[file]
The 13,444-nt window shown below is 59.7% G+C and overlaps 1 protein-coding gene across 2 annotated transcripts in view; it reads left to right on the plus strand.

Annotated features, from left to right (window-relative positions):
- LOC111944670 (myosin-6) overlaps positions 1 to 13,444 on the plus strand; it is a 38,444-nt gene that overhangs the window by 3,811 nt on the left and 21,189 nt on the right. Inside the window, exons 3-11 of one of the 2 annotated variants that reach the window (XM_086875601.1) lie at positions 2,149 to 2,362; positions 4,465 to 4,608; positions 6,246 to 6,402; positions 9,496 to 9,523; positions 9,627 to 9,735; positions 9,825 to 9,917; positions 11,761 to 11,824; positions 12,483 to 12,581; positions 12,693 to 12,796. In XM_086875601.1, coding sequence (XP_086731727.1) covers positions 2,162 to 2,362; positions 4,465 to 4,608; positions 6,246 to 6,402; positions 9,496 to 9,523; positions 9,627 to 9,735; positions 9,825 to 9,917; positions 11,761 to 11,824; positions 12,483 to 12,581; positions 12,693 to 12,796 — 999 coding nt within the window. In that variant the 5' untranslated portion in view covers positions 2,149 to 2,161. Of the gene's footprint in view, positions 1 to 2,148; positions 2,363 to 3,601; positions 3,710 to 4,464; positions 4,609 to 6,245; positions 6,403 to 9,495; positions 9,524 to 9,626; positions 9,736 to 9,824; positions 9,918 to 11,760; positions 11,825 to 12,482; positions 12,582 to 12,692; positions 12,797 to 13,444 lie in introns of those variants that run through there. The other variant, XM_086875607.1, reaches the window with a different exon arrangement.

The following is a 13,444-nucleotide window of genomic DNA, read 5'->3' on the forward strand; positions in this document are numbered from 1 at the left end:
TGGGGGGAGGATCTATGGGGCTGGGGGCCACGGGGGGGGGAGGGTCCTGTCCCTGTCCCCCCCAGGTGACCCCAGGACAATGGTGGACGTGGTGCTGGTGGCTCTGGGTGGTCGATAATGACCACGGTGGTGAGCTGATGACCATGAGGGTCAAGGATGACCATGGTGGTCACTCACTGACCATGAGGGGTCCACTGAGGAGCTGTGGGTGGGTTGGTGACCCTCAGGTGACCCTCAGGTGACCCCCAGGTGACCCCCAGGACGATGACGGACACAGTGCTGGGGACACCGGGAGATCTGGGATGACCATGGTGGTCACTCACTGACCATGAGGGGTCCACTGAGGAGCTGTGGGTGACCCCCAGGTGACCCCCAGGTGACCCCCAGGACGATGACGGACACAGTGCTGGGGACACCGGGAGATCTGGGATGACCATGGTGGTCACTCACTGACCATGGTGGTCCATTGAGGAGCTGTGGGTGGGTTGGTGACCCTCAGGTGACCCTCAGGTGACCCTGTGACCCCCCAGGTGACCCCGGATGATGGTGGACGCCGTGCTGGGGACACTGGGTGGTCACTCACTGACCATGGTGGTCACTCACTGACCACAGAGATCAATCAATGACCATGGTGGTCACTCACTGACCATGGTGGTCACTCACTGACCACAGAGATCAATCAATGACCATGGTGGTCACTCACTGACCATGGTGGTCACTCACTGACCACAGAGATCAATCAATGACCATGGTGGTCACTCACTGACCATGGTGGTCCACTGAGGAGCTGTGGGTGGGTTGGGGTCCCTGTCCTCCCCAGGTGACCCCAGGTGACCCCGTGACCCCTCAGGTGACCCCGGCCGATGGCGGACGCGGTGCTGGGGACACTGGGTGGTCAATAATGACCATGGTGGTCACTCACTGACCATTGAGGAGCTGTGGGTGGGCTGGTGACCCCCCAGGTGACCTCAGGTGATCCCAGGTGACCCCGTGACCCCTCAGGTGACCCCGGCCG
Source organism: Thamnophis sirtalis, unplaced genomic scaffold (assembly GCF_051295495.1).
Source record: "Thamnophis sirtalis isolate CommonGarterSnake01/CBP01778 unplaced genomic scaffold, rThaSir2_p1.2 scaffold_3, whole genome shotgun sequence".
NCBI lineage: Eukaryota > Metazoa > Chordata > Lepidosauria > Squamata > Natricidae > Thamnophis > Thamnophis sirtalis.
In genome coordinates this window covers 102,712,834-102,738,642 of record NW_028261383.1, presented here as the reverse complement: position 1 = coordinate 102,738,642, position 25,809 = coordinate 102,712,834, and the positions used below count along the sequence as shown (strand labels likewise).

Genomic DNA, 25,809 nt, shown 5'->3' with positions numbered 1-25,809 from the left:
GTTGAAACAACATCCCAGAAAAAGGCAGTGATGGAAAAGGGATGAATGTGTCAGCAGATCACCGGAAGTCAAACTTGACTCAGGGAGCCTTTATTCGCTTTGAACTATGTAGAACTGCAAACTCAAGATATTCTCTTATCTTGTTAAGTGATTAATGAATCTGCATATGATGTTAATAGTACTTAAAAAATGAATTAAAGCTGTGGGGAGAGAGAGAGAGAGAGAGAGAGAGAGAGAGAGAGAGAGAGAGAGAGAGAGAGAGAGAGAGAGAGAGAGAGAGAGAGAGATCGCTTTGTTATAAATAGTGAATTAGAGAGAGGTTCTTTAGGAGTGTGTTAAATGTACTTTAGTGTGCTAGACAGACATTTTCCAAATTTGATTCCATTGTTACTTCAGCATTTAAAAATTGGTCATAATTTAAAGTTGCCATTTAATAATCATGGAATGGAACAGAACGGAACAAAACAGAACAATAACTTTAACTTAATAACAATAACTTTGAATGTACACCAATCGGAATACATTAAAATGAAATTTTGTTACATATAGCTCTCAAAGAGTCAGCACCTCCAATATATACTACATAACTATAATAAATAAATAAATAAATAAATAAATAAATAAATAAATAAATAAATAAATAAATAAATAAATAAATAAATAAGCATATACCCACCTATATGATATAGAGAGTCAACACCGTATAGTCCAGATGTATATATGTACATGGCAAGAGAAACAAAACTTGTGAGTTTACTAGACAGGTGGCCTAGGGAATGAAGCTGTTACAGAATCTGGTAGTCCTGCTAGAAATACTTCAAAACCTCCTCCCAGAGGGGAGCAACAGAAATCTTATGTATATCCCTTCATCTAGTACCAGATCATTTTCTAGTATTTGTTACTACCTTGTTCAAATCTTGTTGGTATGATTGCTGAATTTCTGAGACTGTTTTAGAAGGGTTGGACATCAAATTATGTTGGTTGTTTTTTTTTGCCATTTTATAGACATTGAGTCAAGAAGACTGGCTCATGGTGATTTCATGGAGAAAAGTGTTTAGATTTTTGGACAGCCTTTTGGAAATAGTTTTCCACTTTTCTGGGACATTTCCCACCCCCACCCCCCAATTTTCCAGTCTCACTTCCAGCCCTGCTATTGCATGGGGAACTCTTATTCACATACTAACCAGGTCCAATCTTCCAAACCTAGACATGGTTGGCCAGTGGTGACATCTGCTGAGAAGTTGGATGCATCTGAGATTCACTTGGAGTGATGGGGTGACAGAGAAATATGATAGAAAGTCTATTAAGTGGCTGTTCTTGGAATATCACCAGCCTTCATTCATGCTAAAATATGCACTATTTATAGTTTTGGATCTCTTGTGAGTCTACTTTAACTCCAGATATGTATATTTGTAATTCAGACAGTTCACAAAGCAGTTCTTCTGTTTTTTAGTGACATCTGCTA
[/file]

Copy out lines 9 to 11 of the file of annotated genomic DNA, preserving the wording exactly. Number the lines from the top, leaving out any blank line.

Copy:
In genome coordinates this window covers 102,712,834-102,738,642 of record NW_028261383.1, presented here as the reverse complement: position 1 = coordinate 102,738,642, position 25,809 = coordinate 102,712,834, and the positions used below count along the sequence as shown (strand labels likewise).

Genomic DNA, 25,809 nt, shown 5'->3' with positions numbered 1-25,809 from the left:
GTTGAAACAACATCCCAGAAAAAGGCAGTGATGGAAAAGGGATGAATGTGTCAGCAGATCACCGGAAGTCAAACTTGACTCAGGGAGCCTTTATTCGCTTTGAACTATGTAGAACTGCAAACTCAAGATATTCTCTTATCTTGTTAAGTGATTAATGAATCTGCATATGATGTTAATAGTACTTAAAAAATGAATTAAAGCTGTGGGGAGAGAGAGAGAGAGAGAGAGAGAGAGAGAGAGAGAGAGAGAGAGAGAGAGAGAGAGAGAGAGAGAGAGAGAGAGAGAGATCGCTTTGTTATAAATAGTGAATTAGAGAGAGGTTCTTTAGGAGTGTGTTAAATGTACTTTAGTGTGCTAGACAGACATTTTCCAAATTTGATTCCATTGTTACTTCAGCATTTAAAAATTGGTCATAATTTAAAGTTGCCATTTAATAATCATGGAATGGAACAGAACGGAACAAAACAGAACAATAACTTTAACTTAATAACAATAACTTTGAATGTACACCAATCGGAATACATTAAAATGAAATTTTGTTACATATAGCTCTCAAAGAGTCAGCACCTCCAATATATACTACATAACTATAATAAATAAATAAATAAATAAATAAATAAATAAATAAATAAATAAATAAATAAATAAATAAATAAATAAATAAGCATATACCCACCTATATGATATAGAGAGTCAACACCGTATAGTCCAGATGTATATATGTACATGGCAAGAGAAACAAAACTTGTGAGTTTACTAGACAGGTGGCCTAGGGAATGAAGCTGTTACAGAATCTGGTAGTCCTGCTAGAAATACTTCAAAACCTCCTCCCAGAGGGGAGCAACAGAAATCTTATGTATATCCCTTCATCTAGTACCAGATCATTTTCTAGTATTTGTTACTACCTTGTTCAAATCTTGTTGGTATGATTGCTGAATTTCTGAGACTGTTTTAGAAGGGTTGGACATCAAATTATGTTGGTTGTTTTTTTTTGCCATTTTATAGACATTGAGTCAAGAAGACTGGCTCATGGTGATTTCATGGAGAAAAGTGTTTAGATTTTTGGACAGCCTTTTGGAAATAGTTTTCCACTTTTCTGGGACATTTCCCACCCCCACCCCCCAATTTTCCAGTCTCACTTCCAGCCCTGCTATTGCATGGGGAACTCTTATTCACATACTAACCAGGTCCAATCTTCCAAACCTAGACATGGTTGGCCAGTGGTGACATCTGCTGAGAAGTTGGATGCATCTGAGATTCACTTGGAGTGATGGGGTGACAGAGAAATATGATAGAAAGTCTATTAAGTGGCTGTTCTTGGAATATCACCAGCCTTCATTCATGCTAAAATATGCACTATTTATAGTTTTGGATCTCTTGTGAGTCTACTTTAACTCCAGATATGTATATTTGTAATTCAGACAGTTCACAAAGCAGTTCTTCTGTTTTTTAGTGACATCTGCTA